Question Video: Identifying an Interaction That Violates the Conservation of Lepton Number | Nagwa Question Video: Identifying an Interaction That Violates the Conservation of Lepton Number | Nagwa

Question Video: Identifying an Interaction That Violates the Conservation of Lepton Number Physics

Which of the following equations shows a particle interaction that would violate the conservation of lepton number?

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Video Transcript

Which of the following equations shows a particle interaction that would violate the conservation of lepton number? (A) A gamma-ray photon produces a muon and an antimuon. (B) A muon decays into an electron, an electron antineutrino, and a mu neutrino. (C) Carbon-14 decays into nitrogen-14 and an electron. (D) A tauon and an antitauon combine to form a gamma-ray photon. And (E) oxygen-15 decays into nitrogen-15 plus a positron plus an electron neutrino.

Considering these five interactions, we want to identify which one would violate the conservation of lepton number. Lepton number, we can recall, is a property of elementary particles. If a given particle is classified as a lepton, then that means its lepton number is positive one. The particles that make up this class are the electron, the muon, the tauon, and three different types of neutrino. Now, on the other hand, any antiparticles of leptons, that is, antileptons, have a lepton number of negative one. These particles include the positron, the antimuon, the antitauon, and then the electron antineutrino, the mu antineutrino, and the tau antineutrino.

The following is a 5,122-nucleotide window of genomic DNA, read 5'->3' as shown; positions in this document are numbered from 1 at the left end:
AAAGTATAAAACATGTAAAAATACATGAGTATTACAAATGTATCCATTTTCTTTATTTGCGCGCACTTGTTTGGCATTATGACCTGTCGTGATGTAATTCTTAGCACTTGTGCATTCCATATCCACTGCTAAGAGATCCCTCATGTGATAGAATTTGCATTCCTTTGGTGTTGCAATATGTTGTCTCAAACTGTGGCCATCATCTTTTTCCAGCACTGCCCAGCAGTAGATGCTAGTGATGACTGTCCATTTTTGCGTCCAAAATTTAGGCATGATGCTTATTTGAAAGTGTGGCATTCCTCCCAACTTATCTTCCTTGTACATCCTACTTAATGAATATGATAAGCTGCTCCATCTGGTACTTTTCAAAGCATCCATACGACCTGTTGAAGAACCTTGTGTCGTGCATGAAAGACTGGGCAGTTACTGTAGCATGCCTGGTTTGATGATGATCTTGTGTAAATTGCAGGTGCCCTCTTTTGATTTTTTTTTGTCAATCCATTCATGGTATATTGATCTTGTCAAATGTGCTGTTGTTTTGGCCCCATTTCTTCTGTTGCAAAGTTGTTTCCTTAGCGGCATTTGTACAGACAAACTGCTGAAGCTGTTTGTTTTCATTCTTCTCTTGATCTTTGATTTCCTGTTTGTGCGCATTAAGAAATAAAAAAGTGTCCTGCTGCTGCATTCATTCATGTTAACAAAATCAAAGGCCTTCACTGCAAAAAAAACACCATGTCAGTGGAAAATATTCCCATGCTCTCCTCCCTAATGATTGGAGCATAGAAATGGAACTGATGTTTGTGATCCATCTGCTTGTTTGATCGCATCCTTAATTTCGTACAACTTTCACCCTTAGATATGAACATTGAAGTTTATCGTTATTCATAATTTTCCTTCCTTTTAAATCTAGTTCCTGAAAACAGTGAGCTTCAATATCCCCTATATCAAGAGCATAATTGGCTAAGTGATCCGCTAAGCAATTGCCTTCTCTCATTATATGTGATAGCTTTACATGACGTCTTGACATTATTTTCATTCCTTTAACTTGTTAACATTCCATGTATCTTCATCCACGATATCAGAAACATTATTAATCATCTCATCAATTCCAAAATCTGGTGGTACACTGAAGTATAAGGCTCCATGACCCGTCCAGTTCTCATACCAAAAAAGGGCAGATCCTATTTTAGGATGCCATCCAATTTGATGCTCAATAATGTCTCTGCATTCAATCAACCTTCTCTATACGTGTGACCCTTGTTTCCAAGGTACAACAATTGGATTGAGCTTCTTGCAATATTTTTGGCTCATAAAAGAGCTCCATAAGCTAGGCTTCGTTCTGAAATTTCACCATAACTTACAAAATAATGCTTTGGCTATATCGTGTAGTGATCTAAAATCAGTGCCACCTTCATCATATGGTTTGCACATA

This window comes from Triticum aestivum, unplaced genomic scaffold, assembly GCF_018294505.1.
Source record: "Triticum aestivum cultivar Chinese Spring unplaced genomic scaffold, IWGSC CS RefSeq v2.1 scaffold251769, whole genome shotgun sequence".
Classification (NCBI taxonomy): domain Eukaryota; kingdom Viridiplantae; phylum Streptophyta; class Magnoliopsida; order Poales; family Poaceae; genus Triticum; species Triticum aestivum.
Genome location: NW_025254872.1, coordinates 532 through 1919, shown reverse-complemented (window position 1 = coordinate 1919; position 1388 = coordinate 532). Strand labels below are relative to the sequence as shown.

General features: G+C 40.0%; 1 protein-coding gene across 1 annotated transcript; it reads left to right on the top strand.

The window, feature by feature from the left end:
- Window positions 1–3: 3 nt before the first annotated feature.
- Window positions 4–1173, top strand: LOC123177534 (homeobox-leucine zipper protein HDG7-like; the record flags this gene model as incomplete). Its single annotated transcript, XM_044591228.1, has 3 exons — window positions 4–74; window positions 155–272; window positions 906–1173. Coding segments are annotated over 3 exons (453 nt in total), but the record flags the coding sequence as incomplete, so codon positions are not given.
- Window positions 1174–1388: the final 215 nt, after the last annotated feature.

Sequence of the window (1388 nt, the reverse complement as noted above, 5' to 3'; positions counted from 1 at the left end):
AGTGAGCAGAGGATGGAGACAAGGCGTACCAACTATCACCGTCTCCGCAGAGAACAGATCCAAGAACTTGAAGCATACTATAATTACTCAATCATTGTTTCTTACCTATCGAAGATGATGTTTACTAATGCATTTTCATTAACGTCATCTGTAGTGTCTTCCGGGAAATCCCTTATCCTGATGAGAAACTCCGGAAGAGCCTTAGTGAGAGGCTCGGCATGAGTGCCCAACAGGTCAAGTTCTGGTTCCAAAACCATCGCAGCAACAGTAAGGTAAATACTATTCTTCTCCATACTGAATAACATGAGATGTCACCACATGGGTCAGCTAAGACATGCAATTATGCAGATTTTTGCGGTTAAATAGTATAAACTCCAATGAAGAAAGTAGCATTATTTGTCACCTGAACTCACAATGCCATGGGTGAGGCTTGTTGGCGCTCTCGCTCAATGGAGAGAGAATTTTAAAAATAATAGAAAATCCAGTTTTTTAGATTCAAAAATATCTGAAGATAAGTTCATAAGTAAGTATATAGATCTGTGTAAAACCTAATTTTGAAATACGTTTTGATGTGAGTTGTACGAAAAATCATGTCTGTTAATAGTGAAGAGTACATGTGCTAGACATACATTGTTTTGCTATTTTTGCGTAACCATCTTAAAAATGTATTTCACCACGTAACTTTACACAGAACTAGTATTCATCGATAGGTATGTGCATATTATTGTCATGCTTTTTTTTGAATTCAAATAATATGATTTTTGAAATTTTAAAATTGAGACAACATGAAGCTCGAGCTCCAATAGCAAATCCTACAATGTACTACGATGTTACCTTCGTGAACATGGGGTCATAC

Of course, it is possible for a particle to be neither a lepton nor an antilepton. In that case, its lepton number is simply zero. This list includes particles such as photons, neutrons, and protons. All of these have a lepton number of zero. Any particle that we could come up with then has a lepton number of plus or minus one or zero. And this fits in to what’s called the conservation of lepton number. This conservation is a physical law that says that in any nuclear reaction, the total lepton number before the interaction must equal the total lepton number after it.

So to figure out which of our five answer options shows a particle interaction that would violate this conservation, what we’ll need to do is, for each interaction, figure out the total lepton number on the left- and on the right-hand sides. Let’s start with this first interaction, a gamma-ray photon producing a muon and an antimuon. Since a photon is neither a lepton nor an antilepton, it has a lepton number of zero, while on the product side, a muon, being a lepton, has a lepton number of positive one and an anti muon has a lepton number of negative one. One minus one is zero. So we can say the total lepton number on either side of this interaction is the same, and therefore it’s conserved.